Dont watch stuff like that. You'll get more pop ups of similar stuff.
 
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So I made a mistake… a big mistake.

I mistakenly watched a YouTube video detailing a fans ‘dismantling’ of the series…. Twenty minutes of reactionary, racist, bitter, jealous complaining about the most minor details in the series.

It was the very definition of toxic fandom. The best thing about this series is that it gets brought to light and action can be taken. I fear we need another Mark Hamil to step forward and say you aren’t real fans. Peter Jackson might be able to do it. Maybe. He should.
Neil Gaiman had a go, but he is having a hard enough time with his own toxic fans. Peter Jackson has a snit on, because he wasn't consulted. But given the mess he made of The Hobbit, I can't blame them.

The thing is, whenever someone consumes media they create their own version of the story in their imagination. From the look and sound of the characters, to the deeper meanings. Before the internet, you would only be exposed to other people's versions of the story if you studied literature at a higher level. In which case, you would have guidance from a teacher. Without that training, people feel they are being told their version is wrong, which equates to an attack on their core identity. So they lash out.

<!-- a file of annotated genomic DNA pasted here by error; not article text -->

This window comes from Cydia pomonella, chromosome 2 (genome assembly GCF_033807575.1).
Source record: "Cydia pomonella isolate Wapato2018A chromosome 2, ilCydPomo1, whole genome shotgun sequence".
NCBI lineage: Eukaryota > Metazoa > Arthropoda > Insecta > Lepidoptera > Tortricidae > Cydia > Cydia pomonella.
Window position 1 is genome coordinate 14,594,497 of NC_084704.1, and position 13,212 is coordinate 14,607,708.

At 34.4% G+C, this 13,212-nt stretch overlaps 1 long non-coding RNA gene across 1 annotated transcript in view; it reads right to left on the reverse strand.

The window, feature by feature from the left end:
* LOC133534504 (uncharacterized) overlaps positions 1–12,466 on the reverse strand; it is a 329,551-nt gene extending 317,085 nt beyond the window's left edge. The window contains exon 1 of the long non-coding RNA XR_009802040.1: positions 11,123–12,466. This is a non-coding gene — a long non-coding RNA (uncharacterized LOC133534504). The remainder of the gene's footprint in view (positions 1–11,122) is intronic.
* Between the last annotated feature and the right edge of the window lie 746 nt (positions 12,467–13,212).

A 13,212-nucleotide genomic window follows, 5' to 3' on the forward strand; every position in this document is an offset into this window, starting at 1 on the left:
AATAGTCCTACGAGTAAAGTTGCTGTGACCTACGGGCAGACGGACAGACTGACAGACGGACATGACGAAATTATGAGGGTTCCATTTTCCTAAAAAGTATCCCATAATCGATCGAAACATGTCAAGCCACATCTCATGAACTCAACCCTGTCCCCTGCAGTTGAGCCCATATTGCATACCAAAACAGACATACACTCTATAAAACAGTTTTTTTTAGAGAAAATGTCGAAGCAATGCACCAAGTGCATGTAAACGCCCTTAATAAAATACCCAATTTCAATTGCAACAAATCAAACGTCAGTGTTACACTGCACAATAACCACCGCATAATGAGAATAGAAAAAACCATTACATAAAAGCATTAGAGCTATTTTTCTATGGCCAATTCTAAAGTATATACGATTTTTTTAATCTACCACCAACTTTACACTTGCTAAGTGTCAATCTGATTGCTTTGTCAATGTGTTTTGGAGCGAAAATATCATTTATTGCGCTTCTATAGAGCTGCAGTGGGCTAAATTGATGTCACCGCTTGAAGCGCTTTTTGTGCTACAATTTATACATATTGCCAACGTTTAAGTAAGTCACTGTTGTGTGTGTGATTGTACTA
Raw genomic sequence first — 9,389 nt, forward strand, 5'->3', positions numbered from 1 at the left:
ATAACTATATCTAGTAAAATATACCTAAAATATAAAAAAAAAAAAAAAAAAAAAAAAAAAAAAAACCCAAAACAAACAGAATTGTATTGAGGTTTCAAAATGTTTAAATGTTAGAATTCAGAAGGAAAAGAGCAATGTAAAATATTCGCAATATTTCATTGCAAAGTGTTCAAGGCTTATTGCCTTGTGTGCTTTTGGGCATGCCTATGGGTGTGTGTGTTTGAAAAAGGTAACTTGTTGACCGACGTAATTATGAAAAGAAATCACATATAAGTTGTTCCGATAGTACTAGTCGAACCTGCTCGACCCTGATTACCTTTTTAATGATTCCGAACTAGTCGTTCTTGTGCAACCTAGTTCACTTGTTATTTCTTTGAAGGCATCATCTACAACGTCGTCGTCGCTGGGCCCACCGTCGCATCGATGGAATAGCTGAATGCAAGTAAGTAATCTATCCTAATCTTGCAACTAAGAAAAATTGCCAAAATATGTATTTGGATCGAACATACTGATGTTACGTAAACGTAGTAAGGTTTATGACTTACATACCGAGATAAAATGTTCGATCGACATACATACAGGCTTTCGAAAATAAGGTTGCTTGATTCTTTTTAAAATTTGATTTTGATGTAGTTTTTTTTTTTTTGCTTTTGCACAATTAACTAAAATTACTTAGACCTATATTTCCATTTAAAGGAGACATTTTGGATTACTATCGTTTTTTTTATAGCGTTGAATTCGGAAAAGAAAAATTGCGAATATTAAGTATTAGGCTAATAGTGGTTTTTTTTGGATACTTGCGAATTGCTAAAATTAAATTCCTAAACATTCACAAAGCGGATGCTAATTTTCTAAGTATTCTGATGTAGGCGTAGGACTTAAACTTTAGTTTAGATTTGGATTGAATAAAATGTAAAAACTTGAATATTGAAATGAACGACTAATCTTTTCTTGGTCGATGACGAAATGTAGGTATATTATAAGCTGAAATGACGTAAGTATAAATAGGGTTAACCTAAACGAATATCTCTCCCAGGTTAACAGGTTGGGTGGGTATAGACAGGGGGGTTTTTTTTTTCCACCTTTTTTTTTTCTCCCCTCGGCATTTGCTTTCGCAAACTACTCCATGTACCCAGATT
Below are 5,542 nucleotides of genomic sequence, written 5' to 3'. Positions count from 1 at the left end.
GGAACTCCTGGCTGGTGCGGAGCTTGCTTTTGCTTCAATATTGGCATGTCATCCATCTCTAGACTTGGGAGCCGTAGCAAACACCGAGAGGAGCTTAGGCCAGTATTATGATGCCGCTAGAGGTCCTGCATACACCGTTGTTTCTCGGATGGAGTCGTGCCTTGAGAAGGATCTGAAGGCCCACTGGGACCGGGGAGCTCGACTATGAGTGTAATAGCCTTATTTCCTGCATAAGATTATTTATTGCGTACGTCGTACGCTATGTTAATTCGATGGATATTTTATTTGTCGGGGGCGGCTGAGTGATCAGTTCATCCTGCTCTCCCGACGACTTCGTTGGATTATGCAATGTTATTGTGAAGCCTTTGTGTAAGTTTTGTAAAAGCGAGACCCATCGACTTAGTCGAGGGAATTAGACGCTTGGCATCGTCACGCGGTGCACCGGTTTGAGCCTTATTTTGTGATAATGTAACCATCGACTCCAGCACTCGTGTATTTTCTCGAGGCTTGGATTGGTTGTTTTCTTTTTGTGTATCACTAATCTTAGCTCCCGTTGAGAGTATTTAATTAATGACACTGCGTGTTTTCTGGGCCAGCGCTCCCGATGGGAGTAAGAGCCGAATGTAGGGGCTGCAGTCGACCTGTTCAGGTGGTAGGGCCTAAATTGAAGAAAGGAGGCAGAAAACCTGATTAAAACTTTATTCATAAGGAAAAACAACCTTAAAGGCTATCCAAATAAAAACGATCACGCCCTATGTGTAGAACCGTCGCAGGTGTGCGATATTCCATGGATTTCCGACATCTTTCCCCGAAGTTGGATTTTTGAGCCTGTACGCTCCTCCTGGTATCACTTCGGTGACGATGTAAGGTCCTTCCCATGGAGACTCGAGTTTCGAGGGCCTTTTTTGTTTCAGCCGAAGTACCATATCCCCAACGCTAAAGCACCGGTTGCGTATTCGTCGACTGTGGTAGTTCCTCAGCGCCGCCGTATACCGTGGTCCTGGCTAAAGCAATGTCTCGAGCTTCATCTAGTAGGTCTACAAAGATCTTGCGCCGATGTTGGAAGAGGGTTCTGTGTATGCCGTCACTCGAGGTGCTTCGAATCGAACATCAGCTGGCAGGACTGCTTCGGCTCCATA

Ryujin

Legend
Given Tolkien's Backstory, a rural West Midlands accent would probably have been closer to what he envisioned. But West Country is a standard "drama school" accent, as is oirish.

My dad is from Anfield. I've moved around a lot though, so my accent is all messed up.